President Obama used his speech at the Martin Luther King, Jr. Memorial to preview the political pitch he will make to African Americans during his re-election campalgn: Be patient but keep the faith.
Obama said King was a sterling example of this approach. “His life, his story, tells us that change can come if you don’t give up,” Obama told a huge crowd on the Washington Mall yesterday. Obama, the first African American president, added that, “He would want us to know we can argue fiercely about the proper size and role of government without questioning each other’s love for this country.”
Emphasizing the themes that his advisers believe will resonate with black voters, one of Obama’s core constituencies, the president said, “First and foremost, let us remember that change has never been quick. Change has never been simple, or without controversy. Change depends on persistence. Change requires determination.”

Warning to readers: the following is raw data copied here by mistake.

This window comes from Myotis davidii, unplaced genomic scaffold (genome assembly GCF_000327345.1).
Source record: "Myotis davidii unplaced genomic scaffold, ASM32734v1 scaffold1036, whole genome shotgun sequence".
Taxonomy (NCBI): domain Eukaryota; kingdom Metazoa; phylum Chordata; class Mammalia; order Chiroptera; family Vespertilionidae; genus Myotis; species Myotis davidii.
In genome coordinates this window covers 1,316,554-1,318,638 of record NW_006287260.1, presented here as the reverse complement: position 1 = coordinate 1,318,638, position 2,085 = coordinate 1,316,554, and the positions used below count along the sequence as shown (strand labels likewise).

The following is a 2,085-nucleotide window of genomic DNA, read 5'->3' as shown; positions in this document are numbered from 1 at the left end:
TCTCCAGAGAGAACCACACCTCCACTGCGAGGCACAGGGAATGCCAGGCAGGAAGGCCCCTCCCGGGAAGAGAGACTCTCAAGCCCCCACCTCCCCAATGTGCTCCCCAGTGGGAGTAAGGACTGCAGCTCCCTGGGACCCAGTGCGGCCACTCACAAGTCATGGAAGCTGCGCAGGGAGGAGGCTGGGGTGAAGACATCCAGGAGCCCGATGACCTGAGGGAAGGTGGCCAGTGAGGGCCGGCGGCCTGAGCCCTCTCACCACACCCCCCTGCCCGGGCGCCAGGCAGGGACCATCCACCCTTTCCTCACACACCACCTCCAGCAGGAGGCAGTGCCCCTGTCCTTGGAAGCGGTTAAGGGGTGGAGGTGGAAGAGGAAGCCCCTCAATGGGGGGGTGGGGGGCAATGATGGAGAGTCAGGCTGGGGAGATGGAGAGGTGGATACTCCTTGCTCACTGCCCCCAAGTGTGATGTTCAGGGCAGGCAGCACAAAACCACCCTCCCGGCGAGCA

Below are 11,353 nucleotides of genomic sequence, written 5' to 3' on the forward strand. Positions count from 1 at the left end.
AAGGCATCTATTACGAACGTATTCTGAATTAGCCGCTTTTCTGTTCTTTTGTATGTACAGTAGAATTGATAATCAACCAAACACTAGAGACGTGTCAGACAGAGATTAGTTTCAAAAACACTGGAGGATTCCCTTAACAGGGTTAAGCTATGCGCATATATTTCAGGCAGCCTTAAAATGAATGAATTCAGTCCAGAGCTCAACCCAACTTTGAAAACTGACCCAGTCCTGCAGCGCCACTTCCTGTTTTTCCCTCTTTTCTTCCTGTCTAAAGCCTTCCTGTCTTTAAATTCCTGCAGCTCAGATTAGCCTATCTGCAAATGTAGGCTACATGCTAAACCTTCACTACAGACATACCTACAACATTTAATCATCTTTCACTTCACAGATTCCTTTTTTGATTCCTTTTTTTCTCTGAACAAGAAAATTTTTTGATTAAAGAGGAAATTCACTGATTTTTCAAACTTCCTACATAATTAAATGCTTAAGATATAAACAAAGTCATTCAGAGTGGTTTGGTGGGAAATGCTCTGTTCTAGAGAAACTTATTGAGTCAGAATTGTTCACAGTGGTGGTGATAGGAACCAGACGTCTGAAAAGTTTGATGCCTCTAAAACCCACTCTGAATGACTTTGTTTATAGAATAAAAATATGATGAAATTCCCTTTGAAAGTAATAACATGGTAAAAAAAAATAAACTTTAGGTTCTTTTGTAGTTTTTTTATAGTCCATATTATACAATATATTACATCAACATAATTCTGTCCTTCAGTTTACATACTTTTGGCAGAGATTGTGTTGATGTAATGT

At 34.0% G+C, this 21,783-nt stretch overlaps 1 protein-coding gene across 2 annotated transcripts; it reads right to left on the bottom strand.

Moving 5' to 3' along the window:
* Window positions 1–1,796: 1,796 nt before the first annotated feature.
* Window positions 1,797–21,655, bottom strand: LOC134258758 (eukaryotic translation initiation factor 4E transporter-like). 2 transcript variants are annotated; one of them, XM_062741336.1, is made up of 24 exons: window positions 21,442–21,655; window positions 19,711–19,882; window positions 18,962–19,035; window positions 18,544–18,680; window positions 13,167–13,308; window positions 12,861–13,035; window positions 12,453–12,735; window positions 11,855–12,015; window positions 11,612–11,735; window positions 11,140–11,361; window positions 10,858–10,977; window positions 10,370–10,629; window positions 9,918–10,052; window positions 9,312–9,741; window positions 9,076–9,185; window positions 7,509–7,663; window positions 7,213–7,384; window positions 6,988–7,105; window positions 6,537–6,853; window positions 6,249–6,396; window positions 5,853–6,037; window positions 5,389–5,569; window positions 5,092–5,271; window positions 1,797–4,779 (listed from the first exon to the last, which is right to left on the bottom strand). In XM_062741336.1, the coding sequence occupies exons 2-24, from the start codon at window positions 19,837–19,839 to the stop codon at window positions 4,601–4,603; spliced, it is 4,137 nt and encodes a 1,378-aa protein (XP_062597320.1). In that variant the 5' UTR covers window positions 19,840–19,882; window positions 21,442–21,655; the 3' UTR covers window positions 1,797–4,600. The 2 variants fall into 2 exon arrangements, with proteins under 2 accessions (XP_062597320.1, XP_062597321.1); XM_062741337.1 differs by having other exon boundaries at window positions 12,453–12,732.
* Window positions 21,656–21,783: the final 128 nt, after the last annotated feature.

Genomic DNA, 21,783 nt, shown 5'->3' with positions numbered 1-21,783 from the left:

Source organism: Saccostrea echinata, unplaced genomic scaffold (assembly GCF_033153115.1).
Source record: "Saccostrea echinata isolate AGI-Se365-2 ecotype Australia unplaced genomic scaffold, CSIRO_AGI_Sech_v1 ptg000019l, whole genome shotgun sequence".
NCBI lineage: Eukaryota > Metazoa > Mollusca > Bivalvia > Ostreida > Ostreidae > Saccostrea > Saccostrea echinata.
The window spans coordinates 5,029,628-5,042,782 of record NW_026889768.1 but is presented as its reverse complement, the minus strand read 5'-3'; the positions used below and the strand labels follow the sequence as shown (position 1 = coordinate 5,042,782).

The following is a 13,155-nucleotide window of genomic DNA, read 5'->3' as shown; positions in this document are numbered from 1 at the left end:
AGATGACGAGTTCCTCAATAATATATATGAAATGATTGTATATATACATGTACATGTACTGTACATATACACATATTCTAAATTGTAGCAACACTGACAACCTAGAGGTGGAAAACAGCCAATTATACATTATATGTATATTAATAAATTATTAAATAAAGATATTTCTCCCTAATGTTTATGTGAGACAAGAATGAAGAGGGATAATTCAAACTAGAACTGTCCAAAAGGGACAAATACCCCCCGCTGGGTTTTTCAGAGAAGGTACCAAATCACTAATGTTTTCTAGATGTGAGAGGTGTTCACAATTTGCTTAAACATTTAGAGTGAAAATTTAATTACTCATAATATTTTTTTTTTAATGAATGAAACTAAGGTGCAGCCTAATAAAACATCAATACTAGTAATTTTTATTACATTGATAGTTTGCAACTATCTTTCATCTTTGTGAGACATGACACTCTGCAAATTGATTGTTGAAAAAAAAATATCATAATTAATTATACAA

Obama will need a huge turnout of African Americans on his behalf next year, especially in swing states, if he is to win a second term. His speech at the King Memorial was an effort to re-generate some of the enthusiasm that black voters felt for him in 2008.
The intensity of support for Obama among African Americans has waned, according to the polls, partly because the economic downturn has hit black communities especially hard. The unemployment rate among African Americans is nearly 17 per cent, compared with about 9 per cent nationally.
But Obama was careful to say that he is not seeking to develop an agenda that appeals only to blacks. Instead, he argued that he is following in King’s footsteps by trying to help everyone, regardless of race. This is a theme he is also expected to emphasize in a three-day bus trip through the North Carolina and Virginia, starting today. Obama carried both of those traditionally Republican states in 2008, but his popularity has faded there. Winning North Carolina and Virginia is an important part of Obama’s strategy in 2012.
The dedication of the King Memorial was delayed from August, which would have been the 48th nniversary of the civil-rights leader’s famous “I Have a Dream” speech. The event was postponed because Hurricane Irene was about to strike the area.